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Parsing Parameters in a Stored Procedure


Parsing Parameters in a Stored Procedure

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janusz pazgier
janusz pazgier
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Nice article to provide help for parsing delimited values, but I like better XML version provided by some user in the comments which is simpler but maybe more resource consuming.
But my question is why this article has title :parsing stored procedure parameters if you just looking for specific switch value in single parameter? You are not looking for pair Name=Value, just for values. Could you provide example how you use values received from your parsing process? Because maybe all your work is not really required if you next do something based on your parsed values using for example CASE statement with fixed values and you have to do word search again later in he code.
Could you provide example of usage of parameter values received from your parse routine?
Jeff Moden
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jcboyer-1091017 (8/10/2010)
I have been using an XML string to achieve the same results. Not sure that it is faster, but it is quite flexible as:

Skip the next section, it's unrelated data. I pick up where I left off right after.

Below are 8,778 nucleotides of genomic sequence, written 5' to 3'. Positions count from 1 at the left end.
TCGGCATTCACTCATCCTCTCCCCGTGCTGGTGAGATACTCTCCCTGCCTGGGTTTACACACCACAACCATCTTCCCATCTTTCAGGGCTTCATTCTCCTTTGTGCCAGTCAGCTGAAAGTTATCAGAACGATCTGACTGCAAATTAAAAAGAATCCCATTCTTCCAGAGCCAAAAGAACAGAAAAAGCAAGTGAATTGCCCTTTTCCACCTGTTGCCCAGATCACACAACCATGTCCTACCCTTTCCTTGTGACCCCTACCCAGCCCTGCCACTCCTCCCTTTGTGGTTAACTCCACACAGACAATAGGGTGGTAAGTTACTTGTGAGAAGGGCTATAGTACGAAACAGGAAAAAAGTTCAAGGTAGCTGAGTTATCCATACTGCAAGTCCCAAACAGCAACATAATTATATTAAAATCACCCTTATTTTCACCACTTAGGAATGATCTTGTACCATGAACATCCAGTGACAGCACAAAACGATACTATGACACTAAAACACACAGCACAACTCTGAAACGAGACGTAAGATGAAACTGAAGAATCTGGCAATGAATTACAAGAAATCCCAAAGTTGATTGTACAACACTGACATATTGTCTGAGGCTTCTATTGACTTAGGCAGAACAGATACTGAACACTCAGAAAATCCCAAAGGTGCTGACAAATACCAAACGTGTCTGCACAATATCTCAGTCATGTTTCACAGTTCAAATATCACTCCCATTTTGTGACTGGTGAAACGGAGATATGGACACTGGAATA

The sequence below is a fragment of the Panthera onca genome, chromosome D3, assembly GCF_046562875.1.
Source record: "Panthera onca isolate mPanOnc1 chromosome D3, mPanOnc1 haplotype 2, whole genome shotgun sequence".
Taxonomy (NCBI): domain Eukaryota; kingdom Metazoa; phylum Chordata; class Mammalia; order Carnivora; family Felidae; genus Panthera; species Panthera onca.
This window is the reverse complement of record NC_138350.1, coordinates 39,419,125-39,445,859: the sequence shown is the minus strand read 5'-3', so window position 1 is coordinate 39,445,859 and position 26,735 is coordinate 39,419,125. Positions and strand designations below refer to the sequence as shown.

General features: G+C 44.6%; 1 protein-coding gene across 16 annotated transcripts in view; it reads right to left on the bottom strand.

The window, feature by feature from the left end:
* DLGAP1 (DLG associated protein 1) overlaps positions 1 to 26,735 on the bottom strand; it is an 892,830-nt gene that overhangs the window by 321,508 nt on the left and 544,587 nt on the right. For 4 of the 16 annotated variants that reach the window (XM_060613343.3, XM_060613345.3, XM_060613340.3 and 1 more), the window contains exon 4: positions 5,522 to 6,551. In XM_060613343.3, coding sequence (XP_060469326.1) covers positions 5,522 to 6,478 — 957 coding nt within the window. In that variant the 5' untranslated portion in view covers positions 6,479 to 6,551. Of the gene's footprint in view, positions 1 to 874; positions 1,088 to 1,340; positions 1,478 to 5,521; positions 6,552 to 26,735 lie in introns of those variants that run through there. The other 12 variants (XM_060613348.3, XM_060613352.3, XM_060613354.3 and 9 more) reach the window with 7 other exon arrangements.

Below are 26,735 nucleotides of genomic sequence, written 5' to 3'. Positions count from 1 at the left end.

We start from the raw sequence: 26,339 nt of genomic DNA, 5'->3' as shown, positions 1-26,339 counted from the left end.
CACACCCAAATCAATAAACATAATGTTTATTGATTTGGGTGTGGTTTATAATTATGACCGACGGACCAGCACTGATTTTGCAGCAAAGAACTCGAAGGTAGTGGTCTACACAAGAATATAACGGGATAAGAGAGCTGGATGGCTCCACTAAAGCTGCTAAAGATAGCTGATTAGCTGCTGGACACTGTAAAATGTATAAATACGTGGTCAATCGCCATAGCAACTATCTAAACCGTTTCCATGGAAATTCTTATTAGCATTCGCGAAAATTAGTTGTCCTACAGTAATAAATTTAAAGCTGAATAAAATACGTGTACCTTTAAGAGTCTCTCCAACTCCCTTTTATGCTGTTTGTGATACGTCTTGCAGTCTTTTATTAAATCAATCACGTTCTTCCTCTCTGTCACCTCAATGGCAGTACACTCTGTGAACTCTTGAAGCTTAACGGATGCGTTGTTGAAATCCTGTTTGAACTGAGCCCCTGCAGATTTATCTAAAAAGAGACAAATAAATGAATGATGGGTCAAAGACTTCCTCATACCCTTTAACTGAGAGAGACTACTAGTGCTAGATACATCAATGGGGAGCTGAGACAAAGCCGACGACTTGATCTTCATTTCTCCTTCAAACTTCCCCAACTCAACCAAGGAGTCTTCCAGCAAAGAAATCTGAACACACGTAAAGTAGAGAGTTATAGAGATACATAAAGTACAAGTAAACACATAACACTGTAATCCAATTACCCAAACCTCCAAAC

EXEC sp_xml_preparedocument @idoc OUTPUT, @XMLParameters
insert into #T
select *
FROM OPENXML (@idoc, '/OrderGroup/Item', 1)
WITH #T
EXEC sp_xml_removedocument @idoc

In this example #T is a large table with over 20 columns. @XMLParameters is varchar(max) to pass as many rows as necessary at once, which is and added bonus, because there is still no Table as parameter. (I am using varchar instead of XML because XML is more strict and we do not need this here.)

Comments on this approach are welcome.

Jerome


Hi Jerome,

Can you provide an example of what the content of @XMLParameters would be for your code? I don't want to presume. Thanks.

--Jeff Moden

RBAR is pronounced ree-bar and is a Modenism for Row-By-Agonizing-Row.
First step towards the paradigm shift of writing Set Based code:
Stop thinking about what you want to do to a row... think, instead, of what you want to do to a column.
If you think its expensive to hire a professional to do the job, wait until you hire an amateur. -- Red Adair

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TheSQLGuru
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Didn't we have a MASSIVE thread here on SSC.com on string parsing, with amazing code samples and wonderful benchmarks??

Best,
Kevin G. Boles
SQL Server Consultant
SQL MVP 2007-2012
TheSQLGuru on googles mail service
Jeff Moden
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I'm torn. The article is well written and the code examples are pertinent to the article. However...

It was a quick read I did through the article so I may have missed something, but I didn't see anywhere where non-validated "elements" in the input string were handled. I saw where an "alert" was created if there were no matches, but didn't see anywhere individual elements would produce an alert if the existed.

For all of you good folks using XML to split things... I suppose that XML either does something special for you or that your consider its performance to be good enough. Just be aware that there are faster methods than XML... sometimes a lot faster.